Today’s youth are dealing with adult issues in ways that are intensified through mobile connectivity. As the world is brought in closer through cyber connectivity, many youth find themselves over-exposed with great intensity to the emotions inspired by the insecurity of others (perhaps at home as well as in the community) and the associated behaviors including: bullying, addictions and human exploitation.
Last November 17, the Auburn Hip Hop Congress, the Coalition for Placer Youth, the Coalition for Auburn and Lincoln Youth, and the Rocklin Parks and Recreation co-sponsored a social event for youth called “Stand up & Get Down” held at Johnson Springview Park in Rocklin. Shawn Wang, a senior at Western Sierra Collegiate Academy in Rocklin, serves on the Placer County Youth Commission which advises the Placer County Board of Supervisors, attended the event. According to Wang, the purpose of Stand Up and Get Down was to provide a healthy outlet and alternative venue for teens to display and enjoy their talents in music and art. “Everyone who was there had a great time,” he said. “There were so many talented and amazing hip hop artists there.” The featured picture above in this article are local rap artists Eddie Barraza and Austin Mullen.
This past decade of fieldwork and research has taught me a lot about the vulnerability and resilience of the human condition, especially with youth. The drug culture and the network culture do indeed create a perfect storm for addiction to substances, as social media hypes a world that focuses on appearances while the true connection that starts from within to form secure relationships is so easily obscured. To say that many youth today do not feel secure is an understatement. Rather they are experiencing peer pressure on steroids. And when you do not feel secure you are vulnerable to lies, such as: in order to fit in and/or deal with emotional pain, you must use drugs and alcohol. In their cyber-powered realities, this can seem so normal. And for many youth who choose not to use drugs and alcohol, which is most of them, there is a feeling of isolation. Recognizing this reality for youth, the organizers say that the purpose of this event is to help teens find a place to enjoy being sober and express themselves.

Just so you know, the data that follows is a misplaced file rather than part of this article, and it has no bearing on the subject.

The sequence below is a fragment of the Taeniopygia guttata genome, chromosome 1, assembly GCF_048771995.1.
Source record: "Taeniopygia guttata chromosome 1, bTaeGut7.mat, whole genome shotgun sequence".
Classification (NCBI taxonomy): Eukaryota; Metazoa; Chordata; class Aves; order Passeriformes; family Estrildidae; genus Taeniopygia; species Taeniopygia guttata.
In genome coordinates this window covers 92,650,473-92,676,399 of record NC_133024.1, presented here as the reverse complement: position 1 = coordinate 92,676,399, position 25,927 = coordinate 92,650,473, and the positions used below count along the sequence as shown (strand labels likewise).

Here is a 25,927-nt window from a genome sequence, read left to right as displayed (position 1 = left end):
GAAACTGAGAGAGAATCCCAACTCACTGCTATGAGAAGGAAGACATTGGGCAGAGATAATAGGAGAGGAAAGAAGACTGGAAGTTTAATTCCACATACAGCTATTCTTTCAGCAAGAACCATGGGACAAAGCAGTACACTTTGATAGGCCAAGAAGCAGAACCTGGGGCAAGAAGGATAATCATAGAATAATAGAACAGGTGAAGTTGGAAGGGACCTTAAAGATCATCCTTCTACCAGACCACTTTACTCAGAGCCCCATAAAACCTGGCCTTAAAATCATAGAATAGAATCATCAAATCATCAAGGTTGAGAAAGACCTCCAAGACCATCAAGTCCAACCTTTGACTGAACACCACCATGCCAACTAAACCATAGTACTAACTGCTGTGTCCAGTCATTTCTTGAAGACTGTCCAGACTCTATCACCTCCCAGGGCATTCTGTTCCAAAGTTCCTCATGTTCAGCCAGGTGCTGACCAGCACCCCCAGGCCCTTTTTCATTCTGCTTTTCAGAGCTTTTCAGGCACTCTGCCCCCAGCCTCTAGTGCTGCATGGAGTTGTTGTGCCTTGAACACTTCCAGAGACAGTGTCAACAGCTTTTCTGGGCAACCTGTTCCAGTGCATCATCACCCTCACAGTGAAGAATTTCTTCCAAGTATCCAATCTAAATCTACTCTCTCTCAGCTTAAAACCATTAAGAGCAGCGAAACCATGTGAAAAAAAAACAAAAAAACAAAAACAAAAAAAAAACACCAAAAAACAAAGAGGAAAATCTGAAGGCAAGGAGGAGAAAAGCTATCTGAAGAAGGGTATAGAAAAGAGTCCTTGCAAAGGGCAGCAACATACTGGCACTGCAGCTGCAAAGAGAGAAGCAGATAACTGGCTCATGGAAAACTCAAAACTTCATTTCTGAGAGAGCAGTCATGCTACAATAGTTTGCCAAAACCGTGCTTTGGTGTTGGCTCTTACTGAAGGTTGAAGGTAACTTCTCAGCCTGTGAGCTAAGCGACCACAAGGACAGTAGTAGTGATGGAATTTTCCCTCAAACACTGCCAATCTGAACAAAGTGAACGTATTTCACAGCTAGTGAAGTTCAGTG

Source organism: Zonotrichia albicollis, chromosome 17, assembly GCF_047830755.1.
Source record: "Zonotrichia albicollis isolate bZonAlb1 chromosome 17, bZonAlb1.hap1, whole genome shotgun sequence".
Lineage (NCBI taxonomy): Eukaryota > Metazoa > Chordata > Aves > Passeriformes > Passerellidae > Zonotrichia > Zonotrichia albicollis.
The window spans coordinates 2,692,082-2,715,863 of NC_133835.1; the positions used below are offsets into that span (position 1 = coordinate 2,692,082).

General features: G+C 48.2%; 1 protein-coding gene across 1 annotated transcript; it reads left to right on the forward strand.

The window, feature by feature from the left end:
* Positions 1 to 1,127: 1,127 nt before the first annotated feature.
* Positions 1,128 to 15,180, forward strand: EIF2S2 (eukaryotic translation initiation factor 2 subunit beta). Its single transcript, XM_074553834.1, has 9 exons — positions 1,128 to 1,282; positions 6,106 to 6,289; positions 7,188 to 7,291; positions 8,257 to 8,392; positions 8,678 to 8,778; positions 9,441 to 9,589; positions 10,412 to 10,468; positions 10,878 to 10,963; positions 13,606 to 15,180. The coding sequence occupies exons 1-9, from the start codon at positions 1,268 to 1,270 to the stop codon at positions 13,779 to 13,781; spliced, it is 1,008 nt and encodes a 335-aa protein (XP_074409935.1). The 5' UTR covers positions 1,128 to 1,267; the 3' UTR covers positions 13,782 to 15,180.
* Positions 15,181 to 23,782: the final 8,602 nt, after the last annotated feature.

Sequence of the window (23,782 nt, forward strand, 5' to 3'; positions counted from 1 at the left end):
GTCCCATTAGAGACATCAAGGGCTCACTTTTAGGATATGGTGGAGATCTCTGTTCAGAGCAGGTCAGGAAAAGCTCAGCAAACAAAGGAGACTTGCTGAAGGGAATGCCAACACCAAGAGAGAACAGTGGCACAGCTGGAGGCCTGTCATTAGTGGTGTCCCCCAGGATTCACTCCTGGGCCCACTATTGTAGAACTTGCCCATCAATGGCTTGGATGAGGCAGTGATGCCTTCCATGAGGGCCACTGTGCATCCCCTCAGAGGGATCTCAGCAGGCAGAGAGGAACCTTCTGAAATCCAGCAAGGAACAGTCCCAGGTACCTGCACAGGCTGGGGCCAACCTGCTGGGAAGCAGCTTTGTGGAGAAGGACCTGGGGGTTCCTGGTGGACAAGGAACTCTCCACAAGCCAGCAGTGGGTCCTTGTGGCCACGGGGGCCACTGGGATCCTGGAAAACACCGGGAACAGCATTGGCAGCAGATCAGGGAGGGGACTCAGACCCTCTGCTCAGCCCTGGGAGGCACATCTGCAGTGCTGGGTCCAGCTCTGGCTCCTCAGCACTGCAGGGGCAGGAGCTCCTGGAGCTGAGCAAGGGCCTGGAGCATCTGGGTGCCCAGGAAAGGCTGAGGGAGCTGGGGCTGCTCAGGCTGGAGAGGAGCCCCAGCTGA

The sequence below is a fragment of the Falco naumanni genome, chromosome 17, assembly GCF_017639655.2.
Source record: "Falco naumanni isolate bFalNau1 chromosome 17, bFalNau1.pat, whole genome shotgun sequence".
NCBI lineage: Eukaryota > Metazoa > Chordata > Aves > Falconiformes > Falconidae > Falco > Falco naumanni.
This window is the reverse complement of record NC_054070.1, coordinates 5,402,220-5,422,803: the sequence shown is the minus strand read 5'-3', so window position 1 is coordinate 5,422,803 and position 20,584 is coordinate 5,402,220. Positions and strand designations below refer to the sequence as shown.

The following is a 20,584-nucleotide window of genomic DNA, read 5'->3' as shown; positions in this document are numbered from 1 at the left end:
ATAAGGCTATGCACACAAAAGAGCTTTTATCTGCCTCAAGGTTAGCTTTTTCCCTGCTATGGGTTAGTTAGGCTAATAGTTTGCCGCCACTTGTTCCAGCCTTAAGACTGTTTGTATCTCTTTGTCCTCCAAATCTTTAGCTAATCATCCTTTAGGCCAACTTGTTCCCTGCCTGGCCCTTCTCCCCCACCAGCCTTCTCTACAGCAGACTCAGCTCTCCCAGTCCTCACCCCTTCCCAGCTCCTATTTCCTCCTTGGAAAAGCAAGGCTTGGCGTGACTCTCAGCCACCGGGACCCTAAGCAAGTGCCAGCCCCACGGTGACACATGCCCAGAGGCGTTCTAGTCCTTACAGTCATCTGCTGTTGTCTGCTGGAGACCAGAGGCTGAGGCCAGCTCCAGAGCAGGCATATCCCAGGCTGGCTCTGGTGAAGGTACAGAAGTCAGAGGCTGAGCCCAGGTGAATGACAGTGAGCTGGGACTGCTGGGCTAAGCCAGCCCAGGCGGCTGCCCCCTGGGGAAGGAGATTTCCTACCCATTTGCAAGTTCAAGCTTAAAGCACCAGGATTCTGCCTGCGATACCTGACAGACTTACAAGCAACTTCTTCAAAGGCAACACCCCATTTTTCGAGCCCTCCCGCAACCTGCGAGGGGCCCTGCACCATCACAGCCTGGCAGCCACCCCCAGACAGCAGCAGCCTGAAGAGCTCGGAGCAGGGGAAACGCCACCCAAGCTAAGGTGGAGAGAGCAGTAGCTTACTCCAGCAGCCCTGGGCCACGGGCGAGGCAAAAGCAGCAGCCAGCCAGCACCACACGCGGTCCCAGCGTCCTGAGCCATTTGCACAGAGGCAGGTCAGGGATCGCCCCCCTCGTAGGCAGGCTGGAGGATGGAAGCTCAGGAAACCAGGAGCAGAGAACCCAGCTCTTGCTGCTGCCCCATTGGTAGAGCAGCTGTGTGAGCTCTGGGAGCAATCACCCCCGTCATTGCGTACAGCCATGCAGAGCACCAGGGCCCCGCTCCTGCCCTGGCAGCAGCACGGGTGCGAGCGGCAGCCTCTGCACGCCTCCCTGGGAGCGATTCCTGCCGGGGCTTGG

“When anxiety helps us prepare to deal with some danger (a presumed utility in evolution), then it has served us well. But in modern life anxiety is more often out of proportion and out of place – distress comes in the face of situations that we must live with or that are conjured by the mind, not real dangers we need to confront. Repeated bouts of anxiety signal high levels of stress.” – Daniel Goleman in Emotional Intelligence: Why it can matter more than IQ (1995)
Natalie Pohley and Rocky Zapata with the Auburn Hip Hop Congress coordinated the talent and debates. “Teens and young adults need safe places to express themselves and be themselves,” Pohley said. “This event became that space! It was really cool watching the different youth groups represented connect with each other through music, art, dance and debate.”
- Drugs and alcohol abuse prevention: Coalition for Placer Youth
- Sexting and internet porn: Core Connectivity
Create a family culture to promote open dialogue and build trust at home: Fresh Start.
About: We are a non-profit education center founded in Roseville, CA to strengthen the parent-child bond in a hyper-connected world. Our mission is to restore families with the mustard seed of faith that declares liberty already belongs to the soul because one God, the Creator of all humanity, grants every human being intelligence and free will to choose what to believe, and that is power that can never be taken, but is easily surrendered to the bully, the drug or the device. To that end, ten percent of all proceeds are donated to prison ministries. Your donations are greatly appreciated. (Donations are payable to Banana Moments Foundation).
Joanna Jullien is an educator and speaker on strengthening the parent-child relationship in a cyber-powered world. Trained in behavioral science at U.C. Berkeley, she is a mother of two grown sons, an author of books on parenting, growing up and family life in the network culture. As a family and technology culture advisor, Joanna has appeared on 103.9FM The Fish, 710AM Keeping Faith in America, 1380AM The Answer, and Examiner.com.